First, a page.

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Diving Science, Essential Physiology and Medicine for Divers October 12, 2008

Posted by Chris Sullivan in Diving Books and Films.
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Being a layman when it comes to physiology and medicine, it is difficult for me to review this 2004 book by Michael B. Strauss, MD and Igor V. Aksenov, MD, PhD with authority. So I’ll limit my comments to what I think I’m qualified to talk about. I’m happy to take harsh criticism on this one, as it’s a little out of my league. There are more favourable reviews than this one around, including readers on Amazon, and the book is not without its good points.

This is a very complete book, and full of comprehensive lists covering various topics. It divides into three major parts: The Underwater Environment, Physiological Responses to the Underwater Environment, and Medical Aspects of Sport Diving. Being rather encyclopaedic it’s hard to read from cover to cover, but its organization also makes it hard to use as a reference. For instance, decompression sickness appears in more than a dozen places in the book. I would have liked to have seen topics clustered together more so that if I was interested in a particular topic, I could read everything I needed to know about it, from theory to treatment.

There are also a number of errors and important omitted information. Simple errors like page 12 where it gives the comparative densities of sea water and fresh water in pounds per square foot (rather than pounds per cubic foot) can be attributed insufficient editing, but statements like “the theoretical depth limit for diving with air based on an oxygen toxicity limit of 2.0 ATA is….” should have been put into context, in this case with the generally accepted limit of 1.4 ATA in the working portion of the dive, and 1.6 during decompression, even if that is done elsewhere in the book.

There are also imprecise statements like “halving the depth results in doubling the saturation”. Something is either saturated or it isn’t. Doubling the percentage saturation would have been more correct wording, but still wrong because it doesn’t take into account the pressure of the atmosphere. To double the percentage saturation from 99 feet requires ascending to 33 feet.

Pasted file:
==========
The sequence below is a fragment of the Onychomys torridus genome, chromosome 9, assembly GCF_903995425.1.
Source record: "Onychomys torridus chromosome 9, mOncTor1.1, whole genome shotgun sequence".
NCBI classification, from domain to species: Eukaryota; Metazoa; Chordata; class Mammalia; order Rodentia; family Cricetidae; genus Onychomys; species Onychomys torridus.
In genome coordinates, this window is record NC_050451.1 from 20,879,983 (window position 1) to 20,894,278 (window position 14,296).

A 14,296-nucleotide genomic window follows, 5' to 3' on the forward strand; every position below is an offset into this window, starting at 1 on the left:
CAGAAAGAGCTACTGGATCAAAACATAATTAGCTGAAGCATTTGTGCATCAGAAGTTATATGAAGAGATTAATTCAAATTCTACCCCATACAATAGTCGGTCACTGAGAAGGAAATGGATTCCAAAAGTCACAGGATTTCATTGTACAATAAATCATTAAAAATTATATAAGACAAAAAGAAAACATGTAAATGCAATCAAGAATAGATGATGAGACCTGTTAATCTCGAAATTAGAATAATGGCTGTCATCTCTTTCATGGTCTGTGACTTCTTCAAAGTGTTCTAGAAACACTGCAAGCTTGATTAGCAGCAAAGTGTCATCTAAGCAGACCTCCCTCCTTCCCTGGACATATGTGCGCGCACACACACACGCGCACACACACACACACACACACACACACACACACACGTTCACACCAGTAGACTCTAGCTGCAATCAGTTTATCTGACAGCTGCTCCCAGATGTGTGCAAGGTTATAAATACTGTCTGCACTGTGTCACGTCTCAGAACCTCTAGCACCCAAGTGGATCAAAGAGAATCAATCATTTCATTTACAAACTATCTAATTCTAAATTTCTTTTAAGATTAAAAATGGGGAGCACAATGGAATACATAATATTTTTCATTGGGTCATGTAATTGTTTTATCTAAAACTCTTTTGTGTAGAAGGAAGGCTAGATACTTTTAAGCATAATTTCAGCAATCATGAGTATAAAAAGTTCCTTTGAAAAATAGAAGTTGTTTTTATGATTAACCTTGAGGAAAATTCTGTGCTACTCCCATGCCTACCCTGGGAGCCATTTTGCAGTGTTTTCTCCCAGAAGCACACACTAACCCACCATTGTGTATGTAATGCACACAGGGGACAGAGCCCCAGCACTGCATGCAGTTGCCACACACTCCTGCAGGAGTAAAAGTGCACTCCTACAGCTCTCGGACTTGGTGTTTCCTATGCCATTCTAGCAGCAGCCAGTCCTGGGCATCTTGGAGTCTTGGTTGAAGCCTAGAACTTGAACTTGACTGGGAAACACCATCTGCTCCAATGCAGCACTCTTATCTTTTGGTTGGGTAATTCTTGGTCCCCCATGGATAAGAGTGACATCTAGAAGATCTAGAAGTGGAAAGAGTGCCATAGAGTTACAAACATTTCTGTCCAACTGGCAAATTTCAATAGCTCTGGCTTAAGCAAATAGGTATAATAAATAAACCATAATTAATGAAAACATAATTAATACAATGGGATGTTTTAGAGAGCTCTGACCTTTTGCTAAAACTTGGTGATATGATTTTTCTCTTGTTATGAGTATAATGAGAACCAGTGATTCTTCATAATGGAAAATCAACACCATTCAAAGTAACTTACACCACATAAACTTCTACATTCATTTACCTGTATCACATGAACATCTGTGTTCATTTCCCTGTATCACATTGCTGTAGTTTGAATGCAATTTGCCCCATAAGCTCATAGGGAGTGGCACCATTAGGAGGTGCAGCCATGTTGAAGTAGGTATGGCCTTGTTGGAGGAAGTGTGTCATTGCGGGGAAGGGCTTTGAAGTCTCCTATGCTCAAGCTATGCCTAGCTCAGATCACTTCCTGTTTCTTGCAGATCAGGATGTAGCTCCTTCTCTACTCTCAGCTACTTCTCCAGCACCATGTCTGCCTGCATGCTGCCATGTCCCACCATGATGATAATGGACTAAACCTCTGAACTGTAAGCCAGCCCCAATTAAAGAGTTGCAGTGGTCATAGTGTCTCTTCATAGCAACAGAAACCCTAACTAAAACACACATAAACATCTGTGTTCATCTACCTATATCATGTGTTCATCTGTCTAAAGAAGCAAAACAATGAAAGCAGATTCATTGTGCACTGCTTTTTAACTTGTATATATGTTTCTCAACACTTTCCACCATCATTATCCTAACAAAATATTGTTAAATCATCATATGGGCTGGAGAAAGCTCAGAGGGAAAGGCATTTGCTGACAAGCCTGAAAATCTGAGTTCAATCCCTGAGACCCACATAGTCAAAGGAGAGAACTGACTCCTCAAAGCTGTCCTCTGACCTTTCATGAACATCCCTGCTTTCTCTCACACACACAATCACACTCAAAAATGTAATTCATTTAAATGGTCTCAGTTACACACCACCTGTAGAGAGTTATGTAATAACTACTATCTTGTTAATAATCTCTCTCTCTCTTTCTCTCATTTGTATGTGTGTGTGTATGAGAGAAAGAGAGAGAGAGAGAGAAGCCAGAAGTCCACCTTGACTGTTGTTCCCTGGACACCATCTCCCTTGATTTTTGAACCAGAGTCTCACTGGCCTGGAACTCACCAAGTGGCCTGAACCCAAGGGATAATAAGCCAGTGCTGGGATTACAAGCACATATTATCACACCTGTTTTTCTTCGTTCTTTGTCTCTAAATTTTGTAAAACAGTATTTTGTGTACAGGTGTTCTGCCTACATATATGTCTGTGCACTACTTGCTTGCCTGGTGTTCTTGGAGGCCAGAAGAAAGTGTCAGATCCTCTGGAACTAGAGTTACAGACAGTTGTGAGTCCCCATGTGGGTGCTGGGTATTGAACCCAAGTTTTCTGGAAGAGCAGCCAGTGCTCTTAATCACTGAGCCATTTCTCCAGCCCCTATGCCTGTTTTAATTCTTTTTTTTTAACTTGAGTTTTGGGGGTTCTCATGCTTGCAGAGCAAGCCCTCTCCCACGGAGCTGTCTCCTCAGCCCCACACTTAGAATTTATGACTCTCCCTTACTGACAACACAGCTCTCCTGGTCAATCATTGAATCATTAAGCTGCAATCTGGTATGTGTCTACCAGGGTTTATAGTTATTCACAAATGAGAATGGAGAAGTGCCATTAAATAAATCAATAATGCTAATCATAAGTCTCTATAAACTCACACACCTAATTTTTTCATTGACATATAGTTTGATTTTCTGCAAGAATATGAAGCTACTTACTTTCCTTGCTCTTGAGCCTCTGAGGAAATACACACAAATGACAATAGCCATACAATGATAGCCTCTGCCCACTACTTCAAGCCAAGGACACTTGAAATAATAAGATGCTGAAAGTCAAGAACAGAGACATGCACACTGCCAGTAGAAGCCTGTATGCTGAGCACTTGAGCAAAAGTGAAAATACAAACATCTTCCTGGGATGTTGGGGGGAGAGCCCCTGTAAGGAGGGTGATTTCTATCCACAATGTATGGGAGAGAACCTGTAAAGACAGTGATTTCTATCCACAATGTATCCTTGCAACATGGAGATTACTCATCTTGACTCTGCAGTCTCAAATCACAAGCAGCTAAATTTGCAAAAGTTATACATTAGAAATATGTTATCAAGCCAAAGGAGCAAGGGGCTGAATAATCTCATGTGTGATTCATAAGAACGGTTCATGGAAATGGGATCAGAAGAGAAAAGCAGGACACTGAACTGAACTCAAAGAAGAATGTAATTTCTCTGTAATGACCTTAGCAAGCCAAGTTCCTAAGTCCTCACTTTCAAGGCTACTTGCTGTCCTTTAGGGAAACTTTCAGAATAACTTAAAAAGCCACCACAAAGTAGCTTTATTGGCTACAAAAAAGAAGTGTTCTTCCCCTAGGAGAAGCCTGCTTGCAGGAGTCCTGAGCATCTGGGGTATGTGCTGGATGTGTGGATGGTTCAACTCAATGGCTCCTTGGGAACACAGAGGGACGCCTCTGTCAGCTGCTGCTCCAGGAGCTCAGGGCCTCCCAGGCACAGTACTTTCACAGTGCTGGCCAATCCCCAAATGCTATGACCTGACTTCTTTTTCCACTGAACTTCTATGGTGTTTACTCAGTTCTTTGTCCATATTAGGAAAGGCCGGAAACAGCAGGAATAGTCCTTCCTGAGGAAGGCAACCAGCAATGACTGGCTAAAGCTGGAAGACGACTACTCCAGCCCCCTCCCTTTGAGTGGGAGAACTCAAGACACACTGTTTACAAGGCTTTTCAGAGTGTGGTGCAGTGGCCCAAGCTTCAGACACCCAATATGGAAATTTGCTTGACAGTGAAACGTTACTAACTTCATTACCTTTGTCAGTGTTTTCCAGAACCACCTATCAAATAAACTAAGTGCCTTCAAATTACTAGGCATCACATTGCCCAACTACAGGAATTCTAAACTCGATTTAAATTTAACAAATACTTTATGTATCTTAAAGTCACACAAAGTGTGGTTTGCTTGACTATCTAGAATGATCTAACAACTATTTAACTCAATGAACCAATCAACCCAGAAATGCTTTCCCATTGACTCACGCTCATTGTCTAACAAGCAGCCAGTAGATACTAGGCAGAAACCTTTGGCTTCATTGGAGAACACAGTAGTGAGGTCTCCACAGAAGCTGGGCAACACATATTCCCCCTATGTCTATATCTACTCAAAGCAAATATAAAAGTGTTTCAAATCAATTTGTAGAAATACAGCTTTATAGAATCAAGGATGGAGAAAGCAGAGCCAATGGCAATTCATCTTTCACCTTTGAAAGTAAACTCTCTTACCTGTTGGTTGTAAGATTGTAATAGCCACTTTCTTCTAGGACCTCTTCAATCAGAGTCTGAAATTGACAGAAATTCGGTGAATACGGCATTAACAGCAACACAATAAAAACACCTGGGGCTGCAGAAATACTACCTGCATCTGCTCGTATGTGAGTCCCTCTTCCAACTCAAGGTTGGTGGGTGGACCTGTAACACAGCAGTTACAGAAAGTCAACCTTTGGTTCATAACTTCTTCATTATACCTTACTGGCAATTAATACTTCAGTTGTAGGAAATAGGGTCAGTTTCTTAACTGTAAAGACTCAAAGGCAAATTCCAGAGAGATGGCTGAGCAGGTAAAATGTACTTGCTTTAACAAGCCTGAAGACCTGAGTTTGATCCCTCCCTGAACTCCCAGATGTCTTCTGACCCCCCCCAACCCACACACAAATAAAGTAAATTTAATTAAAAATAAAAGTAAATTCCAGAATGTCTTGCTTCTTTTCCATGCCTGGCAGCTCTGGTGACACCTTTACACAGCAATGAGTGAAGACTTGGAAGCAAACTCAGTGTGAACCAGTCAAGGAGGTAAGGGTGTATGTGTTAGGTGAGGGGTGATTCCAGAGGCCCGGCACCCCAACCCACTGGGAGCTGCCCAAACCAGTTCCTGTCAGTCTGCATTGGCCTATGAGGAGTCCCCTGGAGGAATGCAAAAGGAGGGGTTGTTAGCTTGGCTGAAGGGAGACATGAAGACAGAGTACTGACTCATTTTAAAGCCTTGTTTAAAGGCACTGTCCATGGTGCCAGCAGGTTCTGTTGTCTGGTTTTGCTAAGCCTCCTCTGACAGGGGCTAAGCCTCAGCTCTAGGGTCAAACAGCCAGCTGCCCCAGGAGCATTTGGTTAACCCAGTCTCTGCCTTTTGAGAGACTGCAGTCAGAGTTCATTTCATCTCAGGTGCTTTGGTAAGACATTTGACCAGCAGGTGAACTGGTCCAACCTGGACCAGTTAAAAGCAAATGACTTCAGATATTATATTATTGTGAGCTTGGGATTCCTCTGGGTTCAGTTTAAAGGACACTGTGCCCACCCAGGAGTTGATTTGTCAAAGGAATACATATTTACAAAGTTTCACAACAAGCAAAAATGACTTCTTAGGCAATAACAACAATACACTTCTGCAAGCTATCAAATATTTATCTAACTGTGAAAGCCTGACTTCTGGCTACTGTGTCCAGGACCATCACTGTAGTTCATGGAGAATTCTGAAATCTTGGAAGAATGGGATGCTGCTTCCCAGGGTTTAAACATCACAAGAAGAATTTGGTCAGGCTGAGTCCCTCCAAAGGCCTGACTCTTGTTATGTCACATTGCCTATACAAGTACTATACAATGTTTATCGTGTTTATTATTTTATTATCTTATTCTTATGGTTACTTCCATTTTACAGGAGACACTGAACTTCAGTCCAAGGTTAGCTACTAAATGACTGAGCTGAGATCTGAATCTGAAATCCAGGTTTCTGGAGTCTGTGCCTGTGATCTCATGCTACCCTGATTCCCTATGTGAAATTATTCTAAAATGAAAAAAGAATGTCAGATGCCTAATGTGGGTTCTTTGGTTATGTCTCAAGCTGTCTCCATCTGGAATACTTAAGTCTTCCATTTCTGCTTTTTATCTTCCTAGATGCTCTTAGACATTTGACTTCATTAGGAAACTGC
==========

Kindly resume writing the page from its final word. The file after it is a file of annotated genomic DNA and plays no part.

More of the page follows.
I started to read the book and put yellow post-it notes in the places where I thought the text was wrong or misleading. One statement that particularly annoyed me was that the pressure change from full to empty would be less in an aluminum tank than in a steel one of the same capacity. What baloney! If you take 80 cubic feet of air and compress it, it weighs the same (about 6 lbs) no matter what the tank material is or what pressure it’s compressed to.

There are other curious omissions like the description of carotid-sinus reflex. It mentions that it may be caused by a hood that’s too tight, which may well be true, but fails to mention dry suit neck seals, where this problem has been known to cause fatalities.

However, the one that tops them all in my mind, although I wouldn’t call it a serious error, is with regard to the Patent Foramen Ovale (PFO). It said that according to one report, “about 1/3rd of divers treated for serious symptoms of decompression sickness had this heart problem”, then it goes on to say that “PFOs are observed in one-quarter to one-third of the population”. What does that tell us? If 1/3rd of the population has a PFO, you’d expect, all else being equal, that 1/3rd of the divers with serious DCS would have it as well! If you saw less than that, you could say that a PFO protects you from DCS. Now if only 1/4 of the population has a PFO, but 1/3rd of the stricken divers do, then there may be something to it, but you can hardly call the statements conclusive enough to justify  “This observation points to the one reason some divers are more likely to get decompression sickness than others”. Now I’m not saying the PFO isn’t a risk factor for DCS, just that “this observation” doesn’t support that contention.

I’m glad I borrowed this book from the library instead of buying it. After a dozen post-its I gave up reading it thoroughly at page 90. It’s too bad that errors and poor organization cloud what seems to be a wealth of good information in this well-illustrated book. Perhaps if they address these issues in a subsequent edition I’ll consider adding it to my own library.



1. su arıtma - October 14, 2008

If the human body is made up of 70% water, then our healthy is related with firstly water quality. Water is consisted of hydrogen and oxygen ions. Its ingredients and mineral compounds directly effect on water quality. Many researchers have been studying on good water and there is no agreed decision. Recently one common decision on good water is alkaline, low ORP value, hexagonal water cluster and rich mineral ingredients as known alkaline reduced water, alkaline ionized water, antioxidant water etc. We know that there are lots of thermal and spa water all over the world which have therapeutic effect on some illness. Alkaline water has also such healing effect depends on its alkalinity, structure of water clusters, quantity of hydrogen ions that gives to water antioxidant characteristic. As a result various scientists believe that alkaline antioxidant water has healing capability on some illness like cancer, aging, constipation, atopy, hyertension, diabetes, etc.


2. deepstop - October 14, 2008

All that’s a bit beyond me. I try to drink a reasonable amount of water, usually more than I want, and green tea is supposed to be good for you so I drink a bit of that too, which also helps reduce my coffee consumption.
I’d like to know the names, qualifications and published research of the “various scientists” you mention.


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